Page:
doing a few of these other events. I was once injured badly in a high wind
outdoors event - by a neighbor’s booth - and dread the winter weather
locally. Keep an active look out for flying objects. (That is another
subject!) Working behind the scenes is looking much more desirable. A
little (?) feedback from Honolulu, Cynthia


#4

Here’s what I do - I sell the stuff to the store person at a discount
(about 20% off my already reasonable prices) and tell them that they have
one whole year to return it for a full refund if it doesn’t sell. That
way, the store isn’t stuck with it and I don’t have to keep track of my
jewelry that may be located several hundred miles away from me. So far,
I’ve done this about 5-6 times over the past 10 yrs and no one has ever
returned anything. I don’t mind selling something & giving a refund if
they return it but I sure hate lending it out in the hope that someone
else will sell it. During the summer I need all the inventory that I can
make anyway for my shows. Carol.


#5
   The one thing that really gets me, is this Consignment thing, Does any
one else have a problem with this?  Every business other than ours the
stores are on 30 days or cash and carry. I can't figure out why Stores
expect us to finance their businesses. We have to pay for our stones,
silver and gold as we purchase them.  Does any else have any thoughts
about this. 

Susan, yes, I agree with you about this bad habit that was created in the
jewelry business as it relates to consignment. The industry manifests
what we allow to persist! Not only do the stores ask/insist on
consignment, they take 30-45 days to pay! Now that is capitalism at its
worst! The image of the starving artist is created by the artist–we have
no one else to blame. Let’s work on changing this image…

Rebecca.


#6

To try and encourage wholesale - rather than consignment accounts - I have
recently offered to trade pieces that haven’t moved - and deduct the cost
from the new order (haven’t offered to give a refund). A few shops took
me up on this and I found it very clean cut. That way they could test out
my jewelry with their clientel at a lower risk. It seems better possibly,
to do it that way - rather than have the jewelry sit and collect dust or go
on sale. Is this something others work with? Anyhow, so far it seems to
have helped the transformation of a consignment to a wholesale agreement.
Much simpler - and no concern from my side for theft or loss. If they are
returning something - it is tangible! Jewelry can be repolished if
necessary. This concept would not work for all mediums - especially not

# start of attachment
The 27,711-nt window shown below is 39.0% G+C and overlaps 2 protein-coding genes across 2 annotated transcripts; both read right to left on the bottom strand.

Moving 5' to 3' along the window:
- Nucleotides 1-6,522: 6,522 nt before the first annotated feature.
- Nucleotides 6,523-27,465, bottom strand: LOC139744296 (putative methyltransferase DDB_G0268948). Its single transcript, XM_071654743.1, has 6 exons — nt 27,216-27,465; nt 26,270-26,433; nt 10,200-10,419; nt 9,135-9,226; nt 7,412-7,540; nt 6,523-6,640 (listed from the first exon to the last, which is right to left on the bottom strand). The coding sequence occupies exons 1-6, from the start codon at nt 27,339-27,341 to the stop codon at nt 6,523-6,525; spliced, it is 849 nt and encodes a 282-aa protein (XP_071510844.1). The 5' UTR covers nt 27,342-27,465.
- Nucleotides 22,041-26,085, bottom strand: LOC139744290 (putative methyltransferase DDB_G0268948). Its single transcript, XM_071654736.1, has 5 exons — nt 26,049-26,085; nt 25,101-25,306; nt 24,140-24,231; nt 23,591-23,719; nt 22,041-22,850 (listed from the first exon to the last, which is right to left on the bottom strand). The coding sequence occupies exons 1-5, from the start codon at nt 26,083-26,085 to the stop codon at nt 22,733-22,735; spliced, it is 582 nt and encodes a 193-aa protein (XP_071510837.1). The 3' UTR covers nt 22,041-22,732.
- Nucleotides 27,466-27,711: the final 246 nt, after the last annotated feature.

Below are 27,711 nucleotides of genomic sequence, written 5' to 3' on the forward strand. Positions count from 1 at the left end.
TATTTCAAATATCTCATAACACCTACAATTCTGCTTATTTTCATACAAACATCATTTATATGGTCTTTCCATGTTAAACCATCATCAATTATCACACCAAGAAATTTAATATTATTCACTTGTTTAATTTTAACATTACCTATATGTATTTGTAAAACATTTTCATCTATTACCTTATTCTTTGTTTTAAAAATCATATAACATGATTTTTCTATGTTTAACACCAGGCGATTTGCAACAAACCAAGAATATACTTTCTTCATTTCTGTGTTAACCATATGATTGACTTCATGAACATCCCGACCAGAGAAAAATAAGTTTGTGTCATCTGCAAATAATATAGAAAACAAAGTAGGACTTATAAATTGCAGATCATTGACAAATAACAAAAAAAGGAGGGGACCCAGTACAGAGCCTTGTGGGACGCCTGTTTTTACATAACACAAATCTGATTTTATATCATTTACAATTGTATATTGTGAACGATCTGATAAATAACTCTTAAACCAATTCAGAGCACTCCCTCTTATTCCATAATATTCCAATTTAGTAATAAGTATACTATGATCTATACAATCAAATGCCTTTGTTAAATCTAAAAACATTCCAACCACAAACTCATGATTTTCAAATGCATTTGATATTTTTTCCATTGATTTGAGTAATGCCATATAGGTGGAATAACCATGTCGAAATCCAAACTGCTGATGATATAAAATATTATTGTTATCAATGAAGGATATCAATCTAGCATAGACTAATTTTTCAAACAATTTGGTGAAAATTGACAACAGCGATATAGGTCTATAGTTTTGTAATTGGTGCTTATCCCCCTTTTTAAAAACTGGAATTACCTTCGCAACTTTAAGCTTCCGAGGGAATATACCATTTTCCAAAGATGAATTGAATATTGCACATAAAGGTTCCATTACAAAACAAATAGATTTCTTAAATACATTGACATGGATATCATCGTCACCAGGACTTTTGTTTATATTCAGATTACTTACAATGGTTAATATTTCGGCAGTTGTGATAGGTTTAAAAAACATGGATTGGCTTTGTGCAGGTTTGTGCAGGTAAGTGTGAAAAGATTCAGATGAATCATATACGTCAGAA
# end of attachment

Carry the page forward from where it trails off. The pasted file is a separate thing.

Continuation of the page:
for clothing. Otherwise, I’m finally getting more hard nosed to agree with
Rene that it is up to us to change the norm. Sorry to hear it is the norm
on the mainland too. Hearing what works for others is very helpful. Thanks,
Cynthia


#7
Here's what I do - I sell the stuff to the store person at a discount
(about 20% off my already reasonable prices) and tell them that they
have one whole year to return it for a full refund if it doesn't sell. 

Good idea, Carol.

I do something similar. I have my jewellery on consignment at some places
and sell outright to some other of my ‘gallery’ outlets - at a small
discount. I assume they’ll be adding 100% so they get 50% off retail.

Re the discount, I figured that as they are paying upfront and I have the
use of the money right away I needed to persuade them to buy this way.

I have enough trouble of my own keeping track of my stock held at
consignment galleries that when I send off a shipment that’s going to be
fully paid for in the next few weeks I heave a sigh of relief.

Like you I do have a policy of accepting returns, which I credit with
newer work, but I never thought of stipulating a year time limit. Great
idea. Thanks. I’ll add this to what I do.

Brian

B r i a n A d a m J e w e l l e r y E y e w e a r
@Brian_Adam1 ph/fx +64 9 817 6816 NEW ZEALAND
http://www.adam.co.nz/


#8

When someone uses the word Keystone in pricing, does it usually mean that
the item is marked up 2x cost?

Bob Bonvino
Milford,MA


#9
   Here's what I do - I sell the stuff to the store person at a discount
(about 20% off my already reasonable prices) and tell them that they have
one whole year to return it for a full refund if it doesn't sell. 

Good idea. One question, though. 20% is a pretty small markup for most
stores, do you expect the retailer to mark it up above your usual retail?